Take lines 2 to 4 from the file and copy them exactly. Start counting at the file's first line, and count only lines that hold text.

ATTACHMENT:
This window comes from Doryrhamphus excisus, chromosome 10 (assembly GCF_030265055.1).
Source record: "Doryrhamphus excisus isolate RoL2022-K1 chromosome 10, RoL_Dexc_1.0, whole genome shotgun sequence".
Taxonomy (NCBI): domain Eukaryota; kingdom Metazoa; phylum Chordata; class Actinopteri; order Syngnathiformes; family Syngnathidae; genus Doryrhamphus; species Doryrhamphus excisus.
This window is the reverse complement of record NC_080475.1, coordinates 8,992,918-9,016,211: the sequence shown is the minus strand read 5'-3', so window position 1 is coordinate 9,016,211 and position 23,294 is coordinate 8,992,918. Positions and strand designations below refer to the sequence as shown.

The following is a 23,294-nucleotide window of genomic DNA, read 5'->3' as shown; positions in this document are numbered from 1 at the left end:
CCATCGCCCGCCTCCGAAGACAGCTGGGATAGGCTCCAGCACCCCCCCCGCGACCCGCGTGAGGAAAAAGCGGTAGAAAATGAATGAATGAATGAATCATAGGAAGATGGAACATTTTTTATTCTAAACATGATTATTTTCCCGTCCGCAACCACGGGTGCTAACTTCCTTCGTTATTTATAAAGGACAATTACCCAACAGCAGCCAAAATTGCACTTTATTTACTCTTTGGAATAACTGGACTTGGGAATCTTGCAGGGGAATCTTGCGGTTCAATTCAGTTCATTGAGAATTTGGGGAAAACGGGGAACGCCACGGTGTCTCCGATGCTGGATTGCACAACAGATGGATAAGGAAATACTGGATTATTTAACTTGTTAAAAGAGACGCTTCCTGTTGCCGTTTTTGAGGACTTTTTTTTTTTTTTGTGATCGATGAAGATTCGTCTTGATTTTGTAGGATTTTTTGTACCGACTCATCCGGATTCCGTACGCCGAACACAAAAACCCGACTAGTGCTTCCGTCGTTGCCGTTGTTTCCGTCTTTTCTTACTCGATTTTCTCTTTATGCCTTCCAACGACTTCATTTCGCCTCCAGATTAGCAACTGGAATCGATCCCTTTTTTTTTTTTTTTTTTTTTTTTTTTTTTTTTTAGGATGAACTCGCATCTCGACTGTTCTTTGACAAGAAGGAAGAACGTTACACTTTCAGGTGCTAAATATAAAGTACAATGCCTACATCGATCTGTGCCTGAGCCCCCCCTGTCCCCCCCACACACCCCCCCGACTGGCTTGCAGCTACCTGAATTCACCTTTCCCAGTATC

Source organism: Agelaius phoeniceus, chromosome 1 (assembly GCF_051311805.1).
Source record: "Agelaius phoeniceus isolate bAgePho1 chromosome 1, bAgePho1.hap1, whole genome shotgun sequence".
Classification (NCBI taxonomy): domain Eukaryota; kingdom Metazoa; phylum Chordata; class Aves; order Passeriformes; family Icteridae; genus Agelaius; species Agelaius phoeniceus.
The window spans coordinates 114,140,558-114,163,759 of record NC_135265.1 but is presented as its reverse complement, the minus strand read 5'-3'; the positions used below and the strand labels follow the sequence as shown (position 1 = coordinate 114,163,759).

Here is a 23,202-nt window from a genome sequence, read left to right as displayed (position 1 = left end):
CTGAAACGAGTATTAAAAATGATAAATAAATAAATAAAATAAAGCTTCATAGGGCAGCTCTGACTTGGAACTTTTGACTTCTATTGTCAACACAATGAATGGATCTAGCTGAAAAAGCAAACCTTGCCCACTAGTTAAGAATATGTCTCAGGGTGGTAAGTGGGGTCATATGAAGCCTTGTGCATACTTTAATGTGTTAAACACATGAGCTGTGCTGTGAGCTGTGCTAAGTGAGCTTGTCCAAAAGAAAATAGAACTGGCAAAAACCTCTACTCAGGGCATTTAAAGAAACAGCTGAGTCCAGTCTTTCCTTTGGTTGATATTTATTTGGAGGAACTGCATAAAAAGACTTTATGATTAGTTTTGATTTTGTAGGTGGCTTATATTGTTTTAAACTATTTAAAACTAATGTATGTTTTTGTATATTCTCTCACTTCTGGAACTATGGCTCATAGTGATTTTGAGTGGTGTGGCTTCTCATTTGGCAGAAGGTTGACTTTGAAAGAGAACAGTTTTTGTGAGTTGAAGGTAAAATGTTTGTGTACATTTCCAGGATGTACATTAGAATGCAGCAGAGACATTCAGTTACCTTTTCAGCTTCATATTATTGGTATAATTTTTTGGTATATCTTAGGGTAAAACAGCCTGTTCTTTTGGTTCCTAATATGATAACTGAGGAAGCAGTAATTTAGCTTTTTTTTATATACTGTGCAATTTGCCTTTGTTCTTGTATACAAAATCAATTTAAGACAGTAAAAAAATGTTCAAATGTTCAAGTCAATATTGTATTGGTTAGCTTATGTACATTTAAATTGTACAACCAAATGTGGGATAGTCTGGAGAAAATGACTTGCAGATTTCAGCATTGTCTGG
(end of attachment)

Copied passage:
Source record: "Doryrhamphus excisus isolate RoL2022-K1 chromosome 10, RoL_Dexc_1.0, whole genome shotgun sequence".
Taxonomy (NCBI): domain Eukaryota; kingdom Metazoa; phylum Chordata; class Actinopteri; order Syngnathiformes; family Syngnathidae; genus Doryrhamphus; species Doryrhamphus excisus.
This window is the reverse complement of record NC_080475.1, coordinates 8,992,918-9,016,211: the sequence shown is the minus strand read 5'-3', so window position 1 is coordinate 9,016,211 and position 23,294 is coordinate 8,992,918. Positions and strand designations below refer to the sequence as shown.